An official website of the United States Government Here's how you know

Official websites use .gov

A .gov website belongs to an official government organization in the United States.

Secure .gov websites use HTTPS

A lock ( ) or https:// means you’ve safely connected to the .gov website. Share sensitive information only on official, secure websites.

Ministers, fellow anti-corruption officials, and distinguished leaders of international organizations, let me begin by thanking India and the chair, in particular for convening today’s Ministerial meeting.  India’s leadership in the G20 Anti-Corruption Working Group, along with Italy as co-chair, has helped the G20 sustain momentum on many critical issues.

Before continuing, I join the many countries gathered here today that have made statements in condemning in the strongest terms the Kremlin’s war of choice against Ukraine.  We call on Russia to end its brutal and unprovoked war against Ukraine and its flagrant violations of international law.

This meeting comes at an auspicious time.  In just a few months, we’ll celebrate the 20th anniversary of the adoption of the UN Convention against Corruption (or “UNCAC”).  This milestone presents a singular opportunity to reflect on the progress we have made in the common fight against corruption as well as to consider where we must redouble our efforts.

There is little doubt we have made great strides in our anti-corruption work.  Guided by a robust international architecture – outlined in treaties and standards like the UNCAC, Anti-Bribery Convention, and FATF – we have made anti-corruption measures commonplace.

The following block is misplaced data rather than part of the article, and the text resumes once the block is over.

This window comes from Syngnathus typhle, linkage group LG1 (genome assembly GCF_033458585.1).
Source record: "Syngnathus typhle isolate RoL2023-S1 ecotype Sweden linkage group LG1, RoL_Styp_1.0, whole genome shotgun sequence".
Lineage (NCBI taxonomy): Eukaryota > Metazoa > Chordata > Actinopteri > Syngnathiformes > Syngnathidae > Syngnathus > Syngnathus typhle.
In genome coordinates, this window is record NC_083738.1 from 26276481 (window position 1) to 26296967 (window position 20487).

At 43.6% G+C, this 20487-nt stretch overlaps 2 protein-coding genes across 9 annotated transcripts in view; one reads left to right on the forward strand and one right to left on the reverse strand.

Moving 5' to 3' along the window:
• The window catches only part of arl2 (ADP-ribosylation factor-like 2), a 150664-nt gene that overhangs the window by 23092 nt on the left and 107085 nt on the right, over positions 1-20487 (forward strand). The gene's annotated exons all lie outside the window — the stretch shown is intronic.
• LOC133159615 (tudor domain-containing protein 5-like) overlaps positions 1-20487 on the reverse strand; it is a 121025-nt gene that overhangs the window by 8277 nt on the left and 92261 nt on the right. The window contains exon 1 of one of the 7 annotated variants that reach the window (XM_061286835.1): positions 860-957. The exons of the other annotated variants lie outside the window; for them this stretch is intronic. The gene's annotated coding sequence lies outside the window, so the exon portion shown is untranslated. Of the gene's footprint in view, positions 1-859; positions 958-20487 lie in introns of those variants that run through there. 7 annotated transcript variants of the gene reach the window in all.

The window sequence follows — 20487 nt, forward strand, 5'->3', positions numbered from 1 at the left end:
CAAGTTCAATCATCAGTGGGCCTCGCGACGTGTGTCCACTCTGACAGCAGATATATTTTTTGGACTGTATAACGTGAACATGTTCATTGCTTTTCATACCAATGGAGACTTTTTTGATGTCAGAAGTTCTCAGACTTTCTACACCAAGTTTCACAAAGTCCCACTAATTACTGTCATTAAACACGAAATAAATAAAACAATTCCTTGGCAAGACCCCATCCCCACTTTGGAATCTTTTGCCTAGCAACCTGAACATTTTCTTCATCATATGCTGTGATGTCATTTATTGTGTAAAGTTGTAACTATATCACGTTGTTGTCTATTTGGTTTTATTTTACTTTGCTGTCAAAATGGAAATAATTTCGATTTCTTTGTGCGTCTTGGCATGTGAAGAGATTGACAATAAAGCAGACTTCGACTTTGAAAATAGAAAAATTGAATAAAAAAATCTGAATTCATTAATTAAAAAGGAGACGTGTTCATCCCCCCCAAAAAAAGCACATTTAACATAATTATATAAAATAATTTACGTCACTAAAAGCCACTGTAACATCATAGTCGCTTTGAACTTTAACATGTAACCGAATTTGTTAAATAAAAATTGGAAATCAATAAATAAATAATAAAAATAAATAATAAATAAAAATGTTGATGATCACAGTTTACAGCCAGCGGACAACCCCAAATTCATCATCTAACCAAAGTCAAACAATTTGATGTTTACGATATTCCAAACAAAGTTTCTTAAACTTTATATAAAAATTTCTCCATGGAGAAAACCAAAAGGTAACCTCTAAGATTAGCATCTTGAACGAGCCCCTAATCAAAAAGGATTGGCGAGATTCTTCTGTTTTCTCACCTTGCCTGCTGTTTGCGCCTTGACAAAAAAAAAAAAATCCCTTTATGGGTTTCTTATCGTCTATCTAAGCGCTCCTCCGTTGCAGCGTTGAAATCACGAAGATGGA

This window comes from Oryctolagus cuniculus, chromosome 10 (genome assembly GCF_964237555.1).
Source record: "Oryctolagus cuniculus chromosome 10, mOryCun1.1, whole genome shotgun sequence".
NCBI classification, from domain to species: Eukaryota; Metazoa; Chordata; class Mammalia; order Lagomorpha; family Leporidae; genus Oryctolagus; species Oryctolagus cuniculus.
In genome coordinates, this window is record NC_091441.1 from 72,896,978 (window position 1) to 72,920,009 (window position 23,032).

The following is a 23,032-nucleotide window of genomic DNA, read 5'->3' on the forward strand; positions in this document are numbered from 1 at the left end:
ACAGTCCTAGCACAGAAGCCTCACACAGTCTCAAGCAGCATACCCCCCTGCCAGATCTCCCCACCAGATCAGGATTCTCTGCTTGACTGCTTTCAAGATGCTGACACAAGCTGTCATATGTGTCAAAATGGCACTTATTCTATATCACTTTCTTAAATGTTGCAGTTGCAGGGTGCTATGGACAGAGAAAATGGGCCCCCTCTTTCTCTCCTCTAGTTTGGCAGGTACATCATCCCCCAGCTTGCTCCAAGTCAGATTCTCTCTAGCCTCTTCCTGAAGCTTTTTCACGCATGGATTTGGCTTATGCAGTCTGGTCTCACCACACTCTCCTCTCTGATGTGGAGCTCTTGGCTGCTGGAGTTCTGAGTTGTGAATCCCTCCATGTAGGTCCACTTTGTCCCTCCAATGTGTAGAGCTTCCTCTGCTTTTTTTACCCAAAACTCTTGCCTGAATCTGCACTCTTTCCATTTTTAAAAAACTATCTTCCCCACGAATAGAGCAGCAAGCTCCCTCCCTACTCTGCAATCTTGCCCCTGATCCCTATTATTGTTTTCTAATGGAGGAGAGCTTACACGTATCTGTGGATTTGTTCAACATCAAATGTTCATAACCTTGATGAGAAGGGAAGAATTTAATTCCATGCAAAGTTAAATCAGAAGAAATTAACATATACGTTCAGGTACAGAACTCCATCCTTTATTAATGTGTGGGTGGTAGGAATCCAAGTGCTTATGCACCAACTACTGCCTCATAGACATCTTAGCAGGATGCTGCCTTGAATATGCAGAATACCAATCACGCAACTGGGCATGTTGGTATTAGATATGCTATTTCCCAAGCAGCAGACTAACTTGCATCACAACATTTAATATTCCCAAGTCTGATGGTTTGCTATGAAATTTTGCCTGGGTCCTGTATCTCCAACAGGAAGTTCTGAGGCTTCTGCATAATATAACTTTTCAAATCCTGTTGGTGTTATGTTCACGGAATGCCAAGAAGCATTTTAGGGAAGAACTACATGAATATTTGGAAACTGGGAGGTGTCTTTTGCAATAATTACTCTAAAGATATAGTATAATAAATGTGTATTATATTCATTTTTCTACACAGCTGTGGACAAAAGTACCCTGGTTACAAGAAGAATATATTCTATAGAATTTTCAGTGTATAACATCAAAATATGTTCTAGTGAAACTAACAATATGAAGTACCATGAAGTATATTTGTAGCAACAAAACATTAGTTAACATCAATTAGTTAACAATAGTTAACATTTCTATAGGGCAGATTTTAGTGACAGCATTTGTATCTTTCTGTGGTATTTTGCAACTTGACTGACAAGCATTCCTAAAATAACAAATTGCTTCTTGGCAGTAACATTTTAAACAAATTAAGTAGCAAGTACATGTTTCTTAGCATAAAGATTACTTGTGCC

We can be rightfully proud of the progress achieved over the past two decades.  We cannot, however, rest on our laurels.

From day one, the Biden-Harris Administration recognized the continuing danger corruption poses and made combating it a national priority.

Though our response to this priority includes many activities, including capacity building for corruption prevention and international assistance, let me focus my comments now on our work to hold corrupt actors accountable.  The United States has a robust framework for doing so, both at home and in support of our partners around the world.

Last year, for example, the Department of Justice convicted 18 individuals under the Foreign Corrupt Practices Act.  Criminal and civil resolutions brought by the Department of Justice and the US Securities and Exchange Commission totaled more than $2.2 billion.

We have made denial of safe haven a priority.  Through accountability tools, such as visa restrictions, the Global Magnitsky sanctions program, and several other sanctions programs, the United States is denying corrupt actors access to both our territory and our financial system.

Since December 2017, the United States has designated over 300 corrupt persons worldwide pursuant to our Global Magnitsky authority.  And last year, the Department of State publicly designated over 85 corrupt actors and their immediate family members under our visa restriction authorities, barring them from entering the United States.  Beyond protecting our own territory and financial system, these measures also have the salutary benefit of supporting the efforts of our international partners in advancing their own accountability work.